### Written by Gregory Hine

## CONTENTS

**UNIT 1**

1. Functions I

2. Functions II

3. Trigonometry I

4. Trigonometry II

5. Counting Techniques

6. Probability and Sets**UNIT 2**

7. Exponents and Exponential Functions

8. Sequences and Recursion

9. Introduction to Differential Calculus

10. Applications of Differential Calculus

11. Introduction to Integral Calculus

TRIAL TESTS

SOLUTIONS TO PROBLEMS

SOLUTIONS TO TRIAL TESTS

## FOREWORD

The purpose of this text is to assist Year 11 students with their preparation for tests and examinations in the new Mathematical Methods course for Western Australia.

The Syllabus Checklist indicates to students which skills they must have acquired and the objectives they need to meet under each of the major headings of the course.

The Worked Examples are presented in a detailed manner, with brief notes and explanations being used to amplify the understanding for the particular question. Some of these worked examples could be used in the written notes that students are permitted to take into an examination.

The Problems to Solve section in each chapter provides students with a broad range of questions without the repetitive nature of problems usually associated with a course textbook.

The Trial Tests are an additional component to this text, and these allow students to familiarise themselves with examination questions. Suggested times are given for these tests, and students should be encouraged to adhere to these times to prepare properly for final examinations. Fully worked solutions are provided for students to receive immediate, accurate and useful feedback on their performance.

About the Units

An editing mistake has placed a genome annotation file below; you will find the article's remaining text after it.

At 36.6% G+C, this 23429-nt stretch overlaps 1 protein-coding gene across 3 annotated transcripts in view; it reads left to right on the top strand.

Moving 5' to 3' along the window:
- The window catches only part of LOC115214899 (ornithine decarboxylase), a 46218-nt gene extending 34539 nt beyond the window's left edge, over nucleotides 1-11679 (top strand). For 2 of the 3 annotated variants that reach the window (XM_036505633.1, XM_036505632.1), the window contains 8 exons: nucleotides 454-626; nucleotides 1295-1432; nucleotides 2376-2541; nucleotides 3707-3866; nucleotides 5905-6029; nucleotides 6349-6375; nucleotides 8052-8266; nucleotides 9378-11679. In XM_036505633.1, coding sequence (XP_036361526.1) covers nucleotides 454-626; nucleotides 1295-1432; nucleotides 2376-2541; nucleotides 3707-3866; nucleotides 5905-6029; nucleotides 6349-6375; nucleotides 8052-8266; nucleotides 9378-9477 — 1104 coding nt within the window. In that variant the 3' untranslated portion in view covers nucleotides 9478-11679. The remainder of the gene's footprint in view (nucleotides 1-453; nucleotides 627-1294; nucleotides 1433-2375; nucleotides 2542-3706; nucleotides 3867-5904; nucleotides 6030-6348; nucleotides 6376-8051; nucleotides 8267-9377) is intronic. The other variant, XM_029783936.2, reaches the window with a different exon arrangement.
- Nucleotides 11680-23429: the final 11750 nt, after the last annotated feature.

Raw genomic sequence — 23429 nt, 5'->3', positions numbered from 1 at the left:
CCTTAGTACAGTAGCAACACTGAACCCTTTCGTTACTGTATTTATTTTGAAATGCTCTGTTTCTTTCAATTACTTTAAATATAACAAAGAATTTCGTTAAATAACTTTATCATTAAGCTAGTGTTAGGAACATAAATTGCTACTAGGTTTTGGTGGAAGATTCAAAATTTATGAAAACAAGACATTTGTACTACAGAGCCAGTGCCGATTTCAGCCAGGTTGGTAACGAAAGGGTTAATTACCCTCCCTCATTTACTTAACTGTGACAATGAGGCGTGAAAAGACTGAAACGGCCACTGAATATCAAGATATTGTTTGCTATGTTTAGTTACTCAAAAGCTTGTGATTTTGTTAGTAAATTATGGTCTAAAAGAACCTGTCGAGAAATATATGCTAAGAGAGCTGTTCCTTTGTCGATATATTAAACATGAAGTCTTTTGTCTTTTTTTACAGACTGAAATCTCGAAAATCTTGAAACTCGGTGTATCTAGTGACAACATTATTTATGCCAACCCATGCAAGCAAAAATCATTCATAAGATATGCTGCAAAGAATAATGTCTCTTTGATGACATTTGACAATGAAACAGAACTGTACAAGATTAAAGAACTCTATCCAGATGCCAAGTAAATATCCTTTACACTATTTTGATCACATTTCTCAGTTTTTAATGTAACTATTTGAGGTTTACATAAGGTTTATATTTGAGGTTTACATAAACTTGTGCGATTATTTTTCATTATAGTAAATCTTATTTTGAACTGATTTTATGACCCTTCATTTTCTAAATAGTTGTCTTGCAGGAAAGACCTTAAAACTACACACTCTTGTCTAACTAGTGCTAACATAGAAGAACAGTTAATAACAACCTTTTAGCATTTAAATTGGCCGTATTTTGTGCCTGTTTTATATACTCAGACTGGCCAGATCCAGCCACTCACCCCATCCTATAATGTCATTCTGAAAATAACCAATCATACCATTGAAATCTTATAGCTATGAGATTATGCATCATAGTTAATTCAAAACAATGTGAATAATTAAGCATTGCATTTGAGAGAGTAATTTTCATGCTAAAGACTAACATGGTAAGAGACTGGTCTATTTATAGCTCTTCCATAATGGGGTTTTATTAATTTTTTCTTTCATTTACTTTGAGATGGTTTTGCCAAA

In Unit 1, students review the basic algebraic concepts and techniques required for a successful introduction to the study of functions and calculus. Simple relationships between variable quantities are reviewed, and these are used to introduce the key concepts of a function and its graph. The study of probability and statistics begins with a review of the fundamentals of probability together with the concepts of conditional probability and independence. The study of the trigonometric functions commences with a consideration of the unit circle using degrees, the trigonometry of triangles, and the application of trigonometry. Students are then introduced to radian measure, the graphs of the trigonometric functions, and the application of trigonometric functions.

In Unit 2, students are introduced to exponential functions, their properties and graphs. Arithmetic and geometric sequences and their applications are explored and their recursive definitions applied. Rates and average rates of change are introduced, and this is followed by an examination of the key concept of the derivative as an ‘instantaneous rate of change’. These concepts are reinforced numerically (by calculating difference quotients), geometrically (as slopes of chords and tangents), and algebraically. This first calculus topic concludes with differentiating polynomial functions, using simple applications of the derivative to sketch curves, determining slopes and equations of tangents, calculating instantaneous velocities, and solving optimisation problems.

Dr Gregory Hine, Ph.D.